Protein bound polysaccharides PSK and PSP have been isolated from distinct strains of mushrooms. These compounds are chemically similar and have a molecular mass of about 100 kDa. The polysaccharide component is made up of monosaccharides with α-(1-4) and β-(1-3) glucosidic linkages, while aspartic and glutamic acids predominate in the peptide component of these compounds. PSK and PSP differ mainly in the presence of fucose in PSK and rhamnose and arabinose in PSP. PSK and PSP are classified as biological response modifiers that stimulate T-cell activation and induce IFN-γ and IL-2 production. The biologic activity is characterized by their ability to increase white blood cell counts, IL-2 production and delayed-type hypersensitivity reactions. In addition, these polysaccharides have been shown to inhibit the growth of tumor cell lines and have in vivo antitumor activity.
The antitumor activity has been evaluated in Japan for prevention of esophageal, gastric, and lung cancer in humans with promising results. In phase II and phase III trials in China, PSP significantly enhanced immune status in 70 to 97% of patients with cancers of the stomach, esophagus, lung, ovary, and cervix. In these studies, PSK and PSP increased the number of immune cells and facilitated dendritic and cytotoxic T-cell infiltration of tumors. The polysaccharides were well-tolerated and compatible with chemotherapy and radiation therapy.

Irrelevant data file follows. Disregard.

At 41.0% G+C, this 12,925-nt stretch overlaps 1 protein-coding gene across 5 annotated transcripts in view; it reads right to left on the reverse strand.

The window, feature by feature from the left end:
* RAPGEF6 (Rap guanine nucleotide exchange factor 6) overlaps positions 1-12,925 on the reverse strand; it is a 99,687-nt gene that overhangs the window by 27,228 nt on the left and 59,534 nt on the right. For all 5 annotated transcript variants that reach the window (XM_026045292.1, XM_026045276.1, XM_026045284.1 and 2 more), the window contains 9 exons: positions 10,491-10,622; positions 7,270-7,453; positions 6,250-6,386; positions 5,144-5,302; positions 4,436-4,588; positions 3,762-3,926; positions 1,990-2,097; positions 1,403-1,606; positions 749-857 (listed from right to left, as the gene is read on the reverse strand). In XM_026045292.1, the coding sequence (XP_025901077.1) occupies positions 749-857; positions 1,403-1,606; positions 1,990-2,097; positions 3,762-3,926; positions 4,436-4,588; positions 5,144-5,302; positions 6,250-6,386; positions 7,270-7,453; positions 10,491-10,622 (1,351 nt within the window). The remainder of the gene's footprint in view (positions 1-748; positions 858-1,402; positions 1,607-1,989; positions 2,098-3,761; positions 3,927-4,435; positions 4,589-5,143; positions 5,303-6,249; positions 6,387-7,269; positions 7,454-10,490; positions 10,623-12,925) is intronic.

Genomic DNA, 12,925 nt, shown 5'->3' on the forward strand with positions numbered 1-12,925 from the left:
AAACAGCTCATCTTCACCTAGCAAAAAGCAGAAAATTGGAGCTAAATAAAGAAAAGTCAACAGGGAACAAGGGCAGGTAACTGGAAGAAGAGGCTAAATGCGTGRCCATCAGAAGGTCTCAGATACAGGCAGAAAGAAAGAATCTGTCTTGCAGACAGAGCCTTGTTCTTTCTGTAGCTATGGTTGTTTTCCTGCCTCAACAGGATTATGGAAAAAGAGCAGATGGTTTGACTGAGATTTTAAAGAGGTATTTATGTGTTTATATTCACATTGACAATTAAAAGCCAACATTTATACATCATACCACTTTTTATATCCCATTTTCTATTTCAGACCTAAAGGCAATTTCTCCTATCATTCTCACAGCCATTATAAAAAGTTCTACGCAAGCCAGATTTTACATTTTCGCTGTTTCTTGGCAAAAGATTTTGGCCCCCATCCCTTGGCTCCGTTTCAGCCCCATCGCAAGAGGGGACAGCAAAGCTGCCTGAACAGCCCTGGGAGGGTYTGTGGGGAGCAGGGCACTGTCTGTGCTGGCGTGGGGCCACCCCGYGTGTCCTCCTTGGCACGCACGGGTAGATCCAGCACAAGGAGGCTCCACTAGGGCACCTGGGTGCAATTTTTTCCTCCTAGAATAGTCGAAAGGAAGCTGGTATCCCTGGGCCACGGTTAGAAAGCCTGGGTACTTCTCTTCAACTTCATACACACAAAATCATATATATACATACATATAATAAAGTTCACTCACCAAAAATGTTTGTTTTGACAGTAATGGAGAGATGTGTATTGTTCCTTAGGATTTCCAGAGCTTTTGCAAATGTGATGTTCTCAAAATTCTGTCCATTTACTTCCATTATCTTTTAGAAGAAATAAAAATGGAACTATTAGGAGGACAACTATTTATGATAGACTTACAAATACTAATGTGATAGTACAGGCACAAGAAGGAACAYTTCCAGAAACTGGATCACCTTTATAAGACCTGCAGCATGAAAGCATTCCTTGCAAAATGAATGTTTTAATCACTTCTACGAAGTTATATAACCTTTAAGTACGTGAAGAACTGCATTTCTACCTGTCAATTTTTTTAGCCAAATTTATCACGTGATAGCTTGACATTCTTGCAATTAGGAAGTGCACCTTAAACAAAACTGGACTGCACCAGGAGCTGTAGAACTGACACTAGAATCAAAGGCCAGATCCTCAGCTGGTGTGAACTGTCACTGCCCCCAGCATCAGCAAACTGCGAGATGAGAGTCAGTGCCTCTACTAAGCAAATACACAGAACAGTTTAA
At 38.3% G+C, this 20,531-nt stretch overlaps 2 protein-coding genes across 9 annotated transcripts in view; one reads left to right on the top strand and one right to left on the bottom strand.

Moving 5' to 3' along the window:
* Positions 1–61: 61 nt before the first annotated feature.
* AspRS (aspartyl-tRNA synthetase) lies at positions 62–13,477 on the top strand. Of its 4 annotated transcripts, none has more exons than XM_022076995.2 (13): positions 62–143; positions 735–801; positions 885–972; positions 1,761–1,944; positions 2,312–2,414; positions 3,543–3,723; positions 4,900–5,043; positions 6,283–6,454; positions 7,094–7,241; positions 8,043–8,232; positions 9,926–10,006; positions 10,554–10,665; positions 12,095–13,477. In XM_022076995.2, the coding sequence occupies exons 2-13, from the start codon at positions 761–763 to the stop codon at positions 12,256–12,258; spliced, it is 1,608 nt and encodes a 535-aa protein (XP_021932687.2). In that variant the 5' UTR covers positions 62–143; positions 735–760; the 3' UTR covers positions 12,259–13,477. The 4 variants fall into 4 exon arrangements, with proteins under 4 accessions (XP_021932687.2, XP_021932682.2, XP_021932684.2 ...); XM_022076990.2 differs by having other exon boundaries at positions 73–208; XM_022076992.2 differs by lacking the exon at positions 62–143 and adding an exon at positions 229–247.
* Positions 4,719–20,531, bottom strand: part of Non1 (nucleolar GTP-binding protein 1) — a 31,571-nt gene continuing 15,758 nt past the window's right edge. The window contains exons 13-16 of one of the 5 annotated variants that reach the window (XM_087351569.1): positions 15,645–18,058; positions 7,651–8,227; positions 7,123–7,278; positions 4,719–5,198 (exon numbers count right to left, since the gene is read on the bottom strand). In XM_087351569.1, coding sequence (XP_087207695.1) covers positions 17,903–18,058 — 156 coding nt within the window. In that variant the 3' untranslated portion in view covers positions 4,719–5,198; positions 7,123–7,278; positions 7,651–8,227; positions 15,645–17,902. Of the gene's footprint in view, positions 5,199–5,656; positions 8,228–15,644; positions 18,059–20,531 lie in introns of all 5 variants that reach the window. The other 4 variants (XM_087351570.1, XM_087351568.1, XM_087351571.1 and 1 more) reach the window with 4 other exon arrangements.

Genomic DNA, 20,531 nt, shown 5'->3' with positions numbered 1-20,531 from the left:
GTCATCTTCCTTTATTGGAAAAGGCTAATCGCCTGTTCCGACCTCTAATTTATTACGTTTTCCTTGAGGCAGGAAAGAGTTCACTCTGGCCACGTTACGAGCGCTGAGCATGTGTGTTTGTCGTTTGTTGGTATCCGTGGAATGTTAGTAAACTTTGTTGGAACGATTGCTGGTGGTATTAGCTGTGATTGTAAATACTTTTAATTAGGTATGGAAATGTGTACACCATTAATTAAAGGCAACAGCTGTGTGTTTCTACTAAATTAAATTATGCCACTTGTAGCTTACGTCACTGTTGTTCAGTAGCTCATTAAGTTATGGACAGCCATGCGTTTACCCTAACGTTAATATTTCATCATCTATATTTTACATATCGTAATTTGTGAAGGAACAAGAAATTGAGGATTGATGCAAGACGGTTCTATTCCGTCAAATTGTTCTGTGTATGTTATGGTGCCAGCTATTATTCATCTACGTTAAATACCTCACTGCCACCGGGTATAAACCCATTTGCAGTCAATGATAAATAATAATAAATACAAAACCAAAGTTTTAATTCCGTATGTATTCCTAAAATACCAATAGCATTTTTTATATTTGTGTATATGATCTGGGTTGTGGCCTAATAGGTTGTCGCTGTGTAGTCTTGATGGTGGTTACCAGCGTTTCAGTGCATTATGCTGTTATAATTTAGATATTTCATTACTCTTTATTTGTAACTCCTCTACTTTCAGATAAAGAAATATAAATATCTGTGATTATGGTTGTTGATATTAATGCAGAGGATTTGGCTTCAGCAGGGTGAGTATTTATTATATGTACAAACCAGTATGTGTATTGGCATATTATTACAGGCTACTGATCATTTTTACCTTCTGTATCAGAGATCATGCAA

The mechanism of action of these polymers is not clear. Studies have suggested that in treatment of mice with PSK, the PSK binds to and inhibits the immunosuppressive cytokine transforming growth factor beta. PSK and PSP were also found to enhance superoxide dismutase (SOD) activity in mice. Tumor-bearing mice that were treated with the polysaccharides showed decreased tumor growth and increased SOD activity in this tissue. Since SOD is believed to protect cells against superoxide radical-mediated damage it is believed that these polysaccharides ameliorated disease by increasing the activity of this enzyme.
The effect of PSK treatment on neutrophil activity in vivo has been studied and suggests that the activation of this cell type may be responsible in part for efficacy in the treatment of experimental cancers. Animals receiving PSK had increased neutrophil levels with concomitant target cell toxicity and a marked decrease in size and number of lung metastatic foci. This was associated with an increase in chemotactic factors produced by neutrophils.
Source: Clinical Microbological Reviews